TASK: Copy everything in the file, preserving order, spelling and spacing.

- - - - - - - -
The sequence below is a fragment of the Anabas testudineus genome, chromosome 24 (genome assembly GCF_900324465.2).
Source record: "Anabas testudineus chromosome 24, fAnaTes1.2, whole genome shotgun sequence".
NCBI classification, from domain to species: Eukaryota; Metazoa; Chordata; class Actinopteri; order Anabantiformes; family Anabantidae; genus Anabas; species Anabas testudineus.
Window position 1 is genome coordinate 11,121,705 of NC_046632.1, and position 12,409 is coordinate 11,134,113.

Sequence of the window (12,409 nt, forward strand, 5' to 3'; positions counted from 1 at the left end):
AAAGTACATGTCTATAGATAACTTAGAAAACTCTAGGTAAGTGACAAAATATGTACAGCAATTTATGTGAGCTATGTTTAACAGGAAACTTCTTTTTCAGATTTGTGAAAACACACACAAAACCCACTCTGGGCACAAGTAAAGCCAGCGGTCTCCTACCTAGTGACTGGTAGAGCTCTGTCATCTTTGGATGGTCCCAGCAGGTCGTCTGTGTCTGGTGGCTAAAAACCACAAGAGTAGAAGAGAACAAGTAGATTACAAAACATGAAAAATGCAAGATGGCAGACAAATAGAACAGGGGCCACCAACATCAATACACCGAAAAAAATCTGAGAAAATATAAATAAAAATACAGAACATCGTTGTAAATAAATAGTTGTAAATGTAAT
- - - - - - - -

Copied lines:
The sequence below is a fragment of the Anabas testudineus genome, chromosome 24 (genome assembly GCF_900324465.2).
Source record: "Anabas testudineus chromosome 24, fAnaTes1.2, whole genome shotgun sequence".
NCBI classification, from domain to species: Eukaryota; Metazoa; Chordata; class Actinopteri; order Anabantiformes; family Anabantidae; genus Anabas; species Anabas testudineus.
Window position 1 is genome coordinate 11,121,705 of NC_046632.1, and position 12,409 is coordinate 11,134,113.

Sequence of the window (12,409 nt, forward strand, 5' to 3'; positions counted from 1 at the left end):
AAAGTACATGTCTATAGATAACTTAGAAAACTCTAGGTAAGTGACAAAATATGTACAGCAATTTATGTGAGCTATGTTTAACAGGAAACTTCTTTTTCAGATTTGTGAAAACACACACAAAACCCACTCTGGGCACAAGTAAAGCCAGCGGTCTCCTACCTAGTGACTGGTAGAGCTCTGTCATCTTTGGATGGTCCCAGCAGGTCGTCTGTGTCTGGTGGCTAAAAACCACAAGAGTAGAAGAGAACAAGTAGATTACAAAACATGAAAAATGCAAGATGGCAGACAAATAGAACAGGGGCCACCAACATCAATACACCGAAAAAAATCTGAGAAAATATAAATAAAAATACAGAACATCGTTGTAAATAAATAGTTGTAAATGTAAT